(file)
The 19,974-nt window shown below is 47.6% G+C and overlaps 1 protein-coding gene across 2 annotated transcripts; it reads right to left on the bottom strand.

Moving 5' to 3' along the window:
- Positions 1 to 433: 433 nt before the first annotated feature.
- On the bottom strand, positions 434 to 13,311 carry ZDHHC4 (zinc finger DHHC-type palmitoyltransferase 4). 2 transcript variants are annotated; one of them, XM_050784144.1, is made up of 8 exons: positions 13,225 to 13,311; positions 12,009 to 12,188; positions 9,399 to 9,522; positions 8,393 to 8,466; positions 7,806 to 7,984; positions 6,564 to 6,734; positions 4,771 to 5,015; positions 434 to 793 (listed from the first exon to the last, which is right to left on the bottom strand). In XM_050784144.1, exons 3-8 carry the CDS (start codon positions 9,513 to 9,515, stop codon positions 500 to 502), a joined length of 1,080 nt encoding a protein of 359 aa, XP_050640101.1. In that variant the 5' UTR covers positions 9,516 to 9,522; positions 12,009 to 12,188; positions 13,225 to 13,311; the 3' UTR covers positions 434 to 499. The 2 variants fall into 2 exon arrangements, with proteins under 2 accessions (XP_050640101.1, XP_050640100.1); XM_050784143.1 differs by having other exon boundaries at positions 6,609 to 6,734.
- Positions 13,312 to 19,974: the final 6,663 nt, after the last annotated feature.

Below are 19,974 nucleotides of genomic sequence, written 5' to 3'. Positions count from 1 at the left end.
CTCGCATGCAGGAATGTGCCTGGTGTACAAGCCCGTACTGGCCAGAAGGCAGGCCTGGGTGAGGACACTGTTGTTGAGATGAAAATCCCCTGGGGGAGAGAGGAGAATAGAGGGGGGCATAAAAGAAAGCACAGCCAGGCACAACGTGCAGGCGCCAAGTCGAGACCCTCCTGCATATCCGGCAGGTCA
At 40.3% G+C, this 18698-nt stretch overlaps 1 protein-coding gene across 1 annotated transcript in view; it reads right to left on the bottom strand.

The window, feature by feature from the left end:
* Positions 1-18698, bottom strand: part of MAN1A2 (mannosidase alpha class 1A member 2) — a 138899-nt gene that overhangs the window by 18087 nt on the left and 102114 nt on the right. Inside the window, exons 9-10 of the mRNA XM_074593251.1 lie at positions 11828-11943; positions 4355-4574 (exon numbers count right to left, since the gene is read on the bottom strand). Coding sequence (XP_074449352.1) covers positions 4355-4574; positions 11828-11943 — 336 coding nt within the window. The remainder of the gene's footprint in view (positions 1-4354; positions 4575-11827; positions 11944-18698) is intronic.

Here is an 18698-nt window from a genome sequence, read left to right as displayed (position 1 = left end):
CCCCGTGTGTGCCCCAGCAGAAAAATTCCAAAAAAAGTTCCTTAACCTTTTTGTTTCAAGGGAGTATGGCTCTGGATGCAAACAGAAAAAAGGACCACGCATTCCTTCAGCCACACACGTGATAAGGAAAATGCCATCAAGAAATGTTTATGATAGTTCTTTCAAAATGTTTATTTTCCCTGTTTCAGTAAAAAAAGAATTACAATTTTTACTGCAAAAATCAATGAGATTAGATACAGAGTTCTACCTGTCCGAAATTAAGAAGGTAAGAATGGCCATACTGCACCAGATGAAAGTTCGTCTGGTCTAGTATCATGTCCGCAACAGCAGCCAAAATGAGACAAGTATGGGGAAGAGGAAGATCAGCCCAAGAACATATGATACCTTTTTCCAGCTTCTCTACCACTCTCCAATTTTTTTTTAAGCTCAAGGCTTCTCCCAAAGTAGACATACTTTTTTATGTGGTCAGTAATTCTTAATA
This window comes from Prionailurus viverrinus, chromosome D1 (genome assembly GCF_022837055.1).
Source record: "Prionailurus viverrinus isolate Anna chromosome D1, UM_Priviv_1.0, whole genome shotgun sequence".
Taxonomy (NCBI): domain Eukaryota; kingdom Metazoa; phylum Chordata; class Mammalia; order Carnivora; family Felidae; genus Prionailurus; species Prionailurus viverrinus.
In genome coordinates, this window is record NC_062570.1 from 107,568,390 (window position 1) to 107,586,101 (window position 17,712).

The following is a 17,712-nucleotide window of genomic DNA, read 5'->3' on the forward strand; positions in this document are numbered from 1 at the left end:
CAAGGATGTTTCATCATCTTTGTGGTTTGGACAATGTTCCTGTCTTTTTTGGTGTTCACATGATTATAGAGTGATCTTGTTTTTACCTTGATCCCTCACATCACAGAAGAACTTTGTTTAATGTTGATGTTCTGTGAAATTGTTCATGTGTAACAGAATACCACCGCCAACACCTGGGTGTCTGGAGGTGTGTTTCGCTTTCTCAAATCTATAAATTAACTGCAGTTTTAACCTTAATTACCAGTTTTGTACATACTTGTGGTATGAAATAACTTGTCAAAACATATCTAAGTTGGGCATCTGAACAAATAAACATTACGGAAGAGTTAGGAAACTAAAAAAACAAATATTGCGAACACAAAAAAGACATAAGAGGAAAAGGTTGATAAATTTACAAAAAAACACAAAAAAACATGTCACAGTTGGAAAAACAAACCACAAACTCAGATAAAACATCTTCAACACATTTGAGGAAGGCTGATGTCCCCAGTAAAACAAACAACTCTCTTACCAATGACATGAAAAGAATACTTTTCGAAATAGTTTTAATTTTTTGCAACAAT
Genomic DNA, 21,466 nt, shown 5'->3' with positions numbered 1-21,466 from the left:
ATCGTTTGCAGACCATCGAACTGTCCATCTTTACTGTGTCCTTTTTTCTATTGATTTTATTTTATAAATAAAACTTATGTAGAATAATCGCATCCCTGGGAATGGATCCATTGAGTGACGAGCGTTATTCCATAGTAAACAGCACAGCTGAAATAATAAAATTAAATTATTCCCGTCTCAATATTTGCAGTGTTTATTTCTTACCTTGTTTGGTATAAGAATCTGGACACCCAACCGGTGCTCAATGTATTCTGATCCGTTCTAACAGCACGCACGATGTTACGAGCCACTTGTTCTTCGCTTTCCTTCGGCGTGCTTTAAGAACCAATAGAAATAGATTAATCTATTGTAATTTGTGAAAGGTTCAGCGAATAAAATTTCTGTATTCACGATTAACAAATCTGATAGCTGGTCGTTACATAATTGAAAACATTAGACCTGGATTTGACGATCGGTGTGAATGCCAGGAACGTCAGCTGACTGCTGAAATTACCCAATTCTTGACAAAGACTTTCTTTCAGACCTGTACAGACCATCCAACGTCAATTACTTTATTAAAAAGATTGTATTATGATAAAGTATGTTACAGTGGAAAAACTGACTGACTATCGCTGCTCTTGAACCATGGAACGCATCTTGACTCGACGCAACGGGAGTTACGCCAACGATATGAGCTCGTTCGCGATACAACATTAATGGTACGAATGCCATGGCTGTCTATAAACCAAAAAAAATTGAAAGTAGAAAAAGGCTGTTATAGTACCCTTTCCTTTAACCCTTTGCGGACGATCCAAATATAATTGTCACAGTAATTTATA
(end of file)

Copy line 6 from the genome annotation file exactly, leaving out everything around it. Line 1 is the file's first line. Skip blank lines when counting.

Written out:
Below are 19,974 nucleotides of genomic sequence, written 5' to 3'. Positions count from 1 at the left end.